WHY NOBODY SEEMED TO NOTICE
“Whoever humbles himself like this child, he is the greatest in the kingdom of heaven.” Mt. 18:4
We have just finished the Chrsitmas season. There we rejoiced at the presence of God in his Son, our Lord Jesus Christ. The angel appeared to announce his coming. Zechariah experienced a theophany in his muteness. Elizabeth felt something in her womb dancing with joy at Mary’s coming.
The star shone in the east to herald his birth. Due to this the Magi came with costly gifts adoring the King of Kings. Though born in the manger, the Savior was greeted by shepherds who were told by an angel host to come and venerate him.
But why was it that when Jesus started his public life, he was just an ordinary person? Known as a carpenter, a lowly preacher from the unimportant town of Nazareth. He was not a priest, nor lawyer, nor scribe in the temple. He was just a laborer, the orphaned son of a departed carpenter and a simple but noble aging mother.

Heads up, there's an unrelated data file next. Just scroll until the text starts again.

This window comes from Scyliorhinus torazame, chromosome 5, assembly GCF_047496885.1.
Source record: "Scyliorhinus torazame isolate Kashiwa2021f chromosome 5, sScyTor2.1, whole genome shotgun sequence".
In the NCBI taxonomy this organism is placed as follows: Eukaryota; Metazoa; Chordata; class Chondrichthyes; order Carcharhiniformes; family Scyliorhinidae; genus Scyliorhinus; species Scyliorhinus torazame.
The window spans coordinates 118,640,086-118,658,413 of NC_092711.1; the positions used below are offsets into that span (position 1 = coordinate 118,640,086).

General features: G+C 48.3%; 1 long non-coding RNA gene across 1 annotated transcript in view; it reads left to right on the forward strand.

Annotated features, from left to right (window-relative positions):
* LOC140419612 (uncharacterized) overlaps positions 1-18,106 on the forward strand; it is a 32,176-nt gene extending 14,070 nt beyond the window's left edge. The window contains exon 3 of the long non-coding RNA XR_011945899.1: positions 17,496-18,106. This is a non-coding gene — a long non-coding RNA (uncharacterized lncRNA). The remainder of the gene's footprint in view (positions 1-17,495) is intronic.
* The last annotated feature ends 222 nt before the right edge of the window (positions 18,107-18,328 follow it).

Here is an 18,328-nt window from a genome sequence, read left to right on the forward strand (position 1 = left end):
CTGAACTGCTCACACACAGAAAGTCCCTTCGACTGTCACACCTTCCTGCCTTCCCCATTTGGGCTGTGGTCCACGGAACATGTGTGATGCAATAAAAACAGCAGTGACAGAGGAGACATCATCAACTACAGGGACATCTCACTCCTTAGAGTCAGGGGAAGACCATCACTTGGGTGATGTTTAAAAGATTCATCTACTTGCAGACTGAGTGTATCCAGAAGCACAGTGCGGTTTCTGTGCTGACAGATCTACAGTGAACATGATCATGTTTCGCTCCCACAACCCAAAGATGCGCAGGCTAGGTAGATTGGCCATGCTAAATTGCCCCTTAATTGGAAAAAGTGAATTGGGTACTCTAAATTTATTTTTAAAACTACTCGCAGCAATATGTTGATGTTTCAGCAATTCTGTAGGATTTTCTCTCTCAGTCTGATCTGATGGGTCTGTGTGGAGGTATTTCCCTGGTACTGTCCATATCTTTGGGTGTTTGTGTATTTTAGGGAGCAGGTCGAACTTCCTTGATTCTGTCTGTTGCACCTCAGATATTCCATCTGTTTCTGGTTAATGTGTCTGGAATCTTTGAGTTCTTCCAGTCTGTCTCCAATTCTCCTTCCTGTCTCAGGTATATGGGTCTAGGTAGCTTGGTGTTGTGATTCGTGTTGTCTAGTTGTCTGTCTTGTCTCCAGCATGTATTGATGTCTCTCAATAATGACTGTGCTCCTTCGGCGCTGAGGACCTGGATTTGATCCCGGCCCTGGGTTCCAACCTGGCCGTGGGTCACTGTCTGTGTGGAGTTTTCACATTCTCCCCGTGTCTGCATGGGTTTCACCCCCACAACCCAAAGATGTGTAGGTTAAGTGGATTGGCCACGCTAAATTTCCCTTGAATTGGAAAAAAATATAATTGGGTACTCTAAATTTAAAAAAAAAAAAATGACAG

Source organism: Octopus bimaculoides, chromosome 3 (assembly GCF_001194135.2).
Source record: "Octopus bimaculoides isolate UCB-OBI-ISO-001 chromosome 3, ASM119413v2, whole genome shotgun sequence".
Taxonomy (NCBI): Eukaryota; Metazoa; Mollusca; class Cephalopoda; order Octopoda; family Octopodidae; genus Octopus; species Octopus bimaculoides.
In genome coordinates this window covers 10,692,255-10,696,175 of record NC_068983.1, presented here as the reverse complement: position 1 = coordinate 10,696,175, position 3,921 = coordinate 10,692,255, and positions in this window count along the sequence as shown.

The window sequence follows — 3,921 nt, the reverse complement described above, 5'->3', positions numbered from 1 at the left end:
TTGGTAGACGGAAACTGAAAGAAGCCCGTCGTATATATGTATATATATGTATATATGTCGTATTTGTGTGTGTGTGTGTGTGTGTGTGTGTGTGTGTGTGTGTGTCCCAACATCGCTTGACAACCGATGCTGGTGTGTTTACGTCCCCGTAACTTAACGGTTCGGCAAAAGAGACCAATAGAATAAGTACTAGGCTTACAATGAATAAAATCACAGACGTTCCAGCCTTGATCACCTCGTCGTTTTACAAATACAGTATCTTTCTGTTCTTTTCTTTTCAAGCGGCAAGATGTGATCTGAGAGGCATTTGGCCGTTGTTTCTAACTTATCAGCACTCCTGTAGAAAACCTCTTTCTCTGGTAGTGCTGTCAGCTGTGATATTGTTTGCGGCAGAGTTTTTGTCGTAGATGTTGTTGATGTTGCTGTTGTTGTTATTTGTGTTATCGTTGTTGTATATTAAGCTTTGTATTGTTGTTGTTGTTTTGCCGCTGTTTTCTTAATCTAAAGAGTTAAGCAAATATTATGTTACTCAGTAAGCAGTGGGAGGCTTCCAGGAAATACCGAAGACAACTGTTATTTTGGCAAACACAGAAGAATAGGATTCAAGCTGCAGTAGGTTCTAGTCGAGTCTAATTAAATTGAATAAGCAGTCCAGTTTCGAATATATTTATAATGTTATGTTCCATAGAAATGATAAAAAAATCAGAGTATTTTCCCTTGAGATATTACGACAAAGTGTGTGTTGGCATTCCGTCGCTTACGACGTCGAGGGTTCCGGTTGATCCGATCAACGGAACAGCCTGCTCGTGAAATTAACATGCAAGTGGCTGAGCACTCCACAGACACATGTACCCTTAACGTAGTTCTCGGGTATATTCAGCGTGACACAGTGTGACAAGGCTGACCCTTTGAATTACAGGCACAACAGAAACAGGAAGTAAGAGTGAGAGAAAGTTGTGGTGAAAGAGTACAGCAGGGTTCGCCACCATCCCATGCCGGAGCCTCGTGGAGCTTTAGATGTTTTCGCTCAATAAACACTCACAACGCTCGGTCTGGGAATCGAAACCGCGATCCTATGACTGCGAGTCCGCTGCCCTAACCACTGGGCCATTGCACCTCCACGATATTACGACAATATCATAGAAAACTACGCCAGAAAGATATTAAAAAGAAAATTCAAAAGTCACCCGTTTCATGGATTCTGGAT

If he were born amidst miracles and glorious events, why is it nobody seemed to notice, nobody seemed to remember? Both Matthew and Luke solved this puzzle by making it clear that the people who experienced the marvel of Jesus’ birth all went back to their normal lives, they all “departed” after the events they witnessed. The angels back to heaven, the shepherds back to the fold, the magi back to their foreign land. And well, Joseph seemed to have died early, as did the the old Zechariah, Elizabeth, Simeon and Anna. John the Baptist was too young to remember anything. In Luke, it was only Mary who would be consistently present from the beginning to the end of Jesus’ earthly life, up until the resurrection.
After Jesus’ birth, things returned to normal once again. For the way of the Lord is not the way of ostentation and show. His way is that of humility, simplicity and poverty. The only thing Jesus carried with him from his conception birth and infancy was his child-like attitude before the Father and towards his fellows.
Let us pray to become humble, not to cling to the glories of the past or aspire for the fleeting riches of the world. Let us rather set out hearts on greatness in the kingdom of our Father in heaven. Viva Santo Nino!